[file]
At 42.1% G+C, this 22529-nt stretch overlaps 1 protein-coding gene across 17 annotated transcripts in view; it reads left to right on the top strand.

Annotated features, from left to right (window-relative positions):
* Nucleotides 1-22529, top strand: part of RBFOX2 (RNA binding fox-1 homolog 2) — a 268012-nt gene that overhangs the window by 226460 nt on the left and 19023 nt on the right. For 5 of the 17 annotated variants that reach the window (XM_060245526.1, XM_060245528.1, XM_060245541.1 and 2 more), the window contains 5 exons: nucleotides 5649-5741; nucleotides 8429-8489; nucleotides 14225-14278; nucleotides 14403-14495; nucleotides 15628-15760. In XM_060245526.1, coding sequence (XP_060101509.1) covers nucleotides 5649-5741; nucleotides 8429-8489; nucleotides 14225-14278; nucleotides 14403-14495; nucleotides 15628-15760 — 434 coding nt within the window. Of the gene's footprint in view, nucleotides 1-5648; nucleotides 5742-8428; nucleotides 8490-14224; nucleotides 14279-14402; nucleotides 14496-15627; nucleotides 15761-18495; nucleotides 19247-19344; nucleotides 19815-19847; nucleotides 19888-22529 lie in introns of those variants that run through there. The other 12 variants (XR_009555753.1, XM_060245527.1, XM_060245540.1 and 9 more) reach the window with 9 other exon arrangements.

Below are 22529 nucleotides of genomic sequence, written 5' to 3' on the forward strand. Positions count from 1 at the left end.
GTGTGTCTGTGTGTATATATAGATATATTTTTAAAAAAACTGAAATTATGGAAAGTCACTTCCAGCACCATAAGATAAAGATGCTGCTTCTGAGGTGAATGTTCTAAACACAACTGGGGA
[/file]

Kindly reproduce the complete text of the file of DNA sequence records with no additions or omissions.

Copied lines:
At 42.1% G+C, this 22529-nt stretch overlaps 1 protein-coding gene across 17 annotated transcripts in view; it reads left to right on the top strand.

Annotated features, from left to right (window-relative positions):
* Nucleotides 1-22529, top strand: part of RBFOX2 (RNA binding fox-1 homolog 2) — a 268012-nt gene that overhangs the window by 226460 nt on the left and 19023 nt on the right. For 5 of the 17 annotated variants that reach the window (XM_060245526.1, XM_060245528.1, XM_060245541.1 and 2 more), the window contains 5 exons: nucleotides 5649-5741; nucleotides 8429-8489; nucleotides 14225-14278; nucleotides 14403-14495; nucleotides 15628-15760. In XM_060245526.1, coding sequence (XP_060101509.1) covers nucleotides 5649-5741; nucleotides 8429-8489; nucleotides 14225-14278; nucleotides 14403-14495; nucleotides 15628-15760 — 434 coding nt within the window. Of the gene's footprint in view, nucleotides 1-5648; nucleotides 5742-8428; nucleotides 8490-14224; nucleotides 14279-14402; nucleotides 14496-15627; nucleotides 15761-18495; nucleotides 19247-19344; nucleotides 19815-19847; nucleotides 19888-22529 lie in introns of those variants that run through there. The other 12 variants (XR_009555753.1, XM_060245527.1, XM_060245540.1 and 9 more) reach the window with 9 other exon arrangements.

Below are 22529 nucleotides of genomic sequence, written 5' to 3' on the forward strand. Positions count from 1 at the left end.
GTGTGTCTGTGTGTATATATAGATATATTTTTAAAAAAACTGAAATTATGGAAAGTCACTTCCAGCACCATAAGATAAAGATGCTGCTTCTGAGGTGAATGTTCTAAACACAACTGGGGA